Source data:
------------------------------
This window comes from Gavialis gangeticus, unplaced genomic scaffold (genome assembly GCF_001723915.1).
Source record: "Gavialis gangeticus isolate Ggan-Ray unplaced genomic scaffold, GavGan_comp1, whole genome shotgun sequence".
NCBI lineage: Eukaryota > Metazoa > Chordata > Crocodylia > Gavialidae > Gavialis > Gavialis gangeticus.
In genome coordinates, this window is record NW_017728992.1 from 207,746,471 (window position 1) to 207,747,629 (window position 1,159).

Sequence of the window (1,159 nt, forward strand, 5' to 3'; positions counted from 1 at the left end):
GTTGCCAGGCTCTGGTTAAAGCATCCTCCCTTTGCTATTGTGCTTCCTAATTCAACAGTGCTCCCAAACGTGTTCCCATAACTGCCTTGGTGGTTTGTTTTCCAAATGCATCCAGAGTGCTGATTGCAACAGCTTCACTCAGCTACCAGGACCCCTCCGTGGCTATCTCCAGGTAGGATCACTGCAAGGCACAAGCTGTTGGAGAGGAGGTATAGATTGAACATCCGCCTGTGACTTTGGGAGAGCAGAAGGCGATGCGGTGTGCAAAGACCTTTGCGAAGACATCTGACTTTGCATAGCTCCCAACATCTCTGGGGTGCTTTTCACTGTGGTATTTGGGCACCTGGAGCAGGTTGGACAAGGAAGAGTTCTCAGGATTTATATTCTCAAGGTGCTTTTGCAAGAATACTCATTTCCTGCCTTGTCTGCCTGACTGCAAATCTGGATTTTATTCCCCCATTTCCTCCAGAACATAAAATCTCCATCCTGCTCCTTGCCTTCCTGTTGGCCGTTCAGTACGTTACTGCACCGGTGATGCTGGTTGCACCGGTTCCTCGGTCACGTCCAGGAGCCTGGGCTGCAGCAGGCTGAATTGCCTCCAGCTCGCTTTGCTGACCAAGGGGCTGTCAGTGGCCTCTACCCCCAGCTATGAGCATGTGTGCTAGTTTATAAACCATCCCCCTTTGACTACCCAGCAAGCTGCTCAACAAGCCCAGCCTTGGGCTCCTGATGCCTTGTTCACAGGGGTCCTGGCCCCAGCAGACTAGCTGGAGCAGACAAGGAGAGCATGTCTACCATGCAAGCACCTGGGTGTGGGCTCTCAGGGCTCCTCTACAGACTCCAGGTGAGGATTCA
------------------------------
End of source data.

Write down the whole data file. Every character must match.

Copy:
This window comes from Gavialis gangeticus, unplaced genomic scaffold (genome assembly GCF_001723915.1).
Source record: "Gavialis gangeticus isolate Ggan-Ray unplaced genomic scaffold, GavGan_comp1, whole genome shotgun sequence".
NCBI lineage: Eukaryota > Metazoa > Chordata > Crocodylia > Gavialidae > Gavialis > Gavialis gangeticus.
In genome coordinates, this window is record NW_017728992.1 from 207,746,471 (window position 1) to 207,747,629 (window position 1,159).

Sequence of the window (1,159 nt, forward strand, 5' to 3'; positions counted from 1 at the left end):
GTTGCCAGGCTCTGGTTAAAGCATCCTCCCTTTGCTATTGTGCTTCCTAATTCAACAGTGCTCCCAAACGTGTTCCCATAACTGCCTTGGTGGTTTGTTTTCCAAATGCATCCAGAGTGCTGATTGCAACAGCTTCACTCAGCTACCAGGACCCCTCCGTGGCTATCTCCAGGTAGGATCACTGCAAGGCACAAGCTGTTGGAGAGGAGGTATAGATTGAACATCCGCCTGTGACTTTGGGAGAGCAGAAGGCGATGCGGTGTGCAAAGACCTTTGCGAAGACATCTGACTTTGCATAGCTCCCAACATCTCTGGGGTGCTTTTCACTGTGGTATTTGGGCACCTGGAGCAGGTTGGACAAGGAAGAGTTCTCAGGATTTATATTCTCAAGGTGCTTTTGCAAGAATACTCATTTCCTGCCTTGTCTGCCTGACTGCAAATCTGGATTTTATTCCCCCATTTCCTCCAGAACATAAAATCTCCATCCTGCTCCTTGCCTTCCTGTTGGCCGTTCAGTACGTTACTGCACCGGTGATGCTGGTTGCACCGGTTCCTCGGTCACGTCCAGGAGCCTGGGCTGCAGCAGGCTGAATTGCCTCCAGCTCGCTTTGCTGACCAAGGGGCTGTCAGTGGCCTCTACCCCCAGCTATGAGCATGTGTGCTAGTTTATAAACCATCCCCCTTTGACTACCCAGCAAGCTGCTCAACAAGCCCAGCCTTGGGCTCCTGATGCCTTGTTCACAGGGGTCCTGGCCCCAGCAGACTAGCTGGAGCAGACAAGGAGAGCATGTCTACCATGCAAGCACCTGGGTGTGGGCTCTCAGGGCTCCTCTACAGACTCCAGGTGAGGATTCA